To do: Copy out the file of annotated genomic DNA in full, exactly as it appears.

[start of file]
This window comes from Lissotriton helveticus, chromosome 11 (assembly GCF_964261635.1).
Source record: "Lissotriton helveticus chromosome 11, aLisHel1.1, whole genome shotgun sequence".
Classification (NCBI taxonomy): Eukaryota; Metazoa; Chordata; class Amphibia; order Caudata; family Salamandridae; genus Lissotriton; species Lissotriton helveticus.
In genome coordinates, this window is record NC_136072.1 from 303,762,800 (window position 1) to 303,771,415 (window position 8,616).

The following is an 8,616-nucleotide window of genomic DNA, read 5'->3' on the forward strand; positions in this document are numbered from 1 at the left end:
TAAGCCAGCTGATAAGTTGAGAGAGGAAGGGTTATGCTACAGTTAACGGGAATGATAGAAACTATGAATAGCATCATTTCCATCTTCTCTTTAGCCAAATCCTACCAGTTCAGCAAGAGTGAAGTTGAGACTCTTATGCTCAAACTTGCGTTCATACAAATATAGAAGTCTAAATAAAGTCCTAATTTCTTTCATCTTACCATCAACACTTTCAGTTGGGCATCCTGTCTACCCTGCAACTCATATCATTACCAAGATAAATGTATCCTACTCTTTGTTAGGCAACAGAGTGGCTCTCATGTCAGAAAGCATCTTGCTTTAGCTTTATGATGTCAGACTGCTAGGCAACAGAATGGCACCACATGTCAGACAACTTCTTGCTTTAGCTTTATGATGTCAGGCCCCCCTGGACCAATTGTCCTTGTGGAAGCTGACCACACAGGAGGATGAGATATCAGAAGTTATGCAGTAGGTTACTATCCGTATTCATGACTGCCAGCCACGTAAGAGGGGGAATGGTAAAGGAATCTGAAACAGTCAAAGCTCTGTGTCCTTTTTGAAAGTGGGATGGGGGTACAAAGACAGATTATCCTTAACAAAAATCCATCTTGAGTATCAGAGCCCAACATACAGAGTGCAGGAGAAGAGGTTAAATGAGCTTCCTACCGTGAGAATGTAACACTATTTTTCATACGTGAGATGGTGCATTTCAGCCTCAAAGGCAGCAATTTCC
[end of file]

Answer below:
This window comes from Lissotriton helveticus, chromosome 11 (assembly GCF_964261635.1).
Source record: "Lissotriton helveticus chromosome 11, aLisHel1.1, whole genome shotgun sequence".
Classification (NCBI taxonomy): Eukaryota; Metazoa; Chordata; class Amphibia; order Caudata; family Salamandridae; genus Lissotriton; species Lissotriton helveticus.
In genome coordinates, this window is record NC_136072.1 from 303,762,800 (window position 1) to 303,771,415 (window position 8,616).

The following is an 8,616-nucleotide window of genomic DNA, read 5'->3' on the forward strand; positions in this document are numbered from 1 at the left end:
TAAGCCAGCTGATAAGTTGAGAGAGGAAGGGTTATGCTACAGTTAACGGGAATGATAGAAACTATGAATAGCATCATTTCCATCTTCTCTTTAGCCAAATCCTACCAGTTCAGCAAGAGTGAAGTTGAGACTCTTATGCTCAAACTTGCGTTCATACAAATATAGAAGTCTAAATAAAGTCCTAATTTCTTTCATCTTACCATCAACACTTTCAGTTGGGCATCCTGTCTACCCTGCAACTCATATCATTACCAAGATAAATGTATCCTACTCTTTGTTAGGCAACAGAGTGGCTCTCATGTCAGAAAGCATCTTGCTTTAGCTTTATGATGTCAGACTGCTAGGCAACAGAATGGCACCACATGTCAGACAACTTCTTGCTTTAGCTTTATGATGTCAGGCCCCCCTGGACCAATTGTCCTTGTGGAAGCTGACCACACAGGAGGATGAGATATCAGAAGTTATGCAGTAGGTTACTATCCGTATTCATGACTGCCAGCCACGTAAGAGGGGGAATGGTAAAGGAATCTGAAACAGTCAAAGCTCTGTGTCCTTTTTGAAAGTGGGATGGGGGTACAAAGACAGATTATCCTTAACAAAAATCCATCTTGAGTATCAGAGCCCAACATACAGAGTGCAGGAGAAGAGGTTAAATGAGCTTCCTACCGTGAGAATGTAACACTATTTTTCATACGTGAGATGGTGCATTTCAGCCTCAAAGGCAGCAATTTCC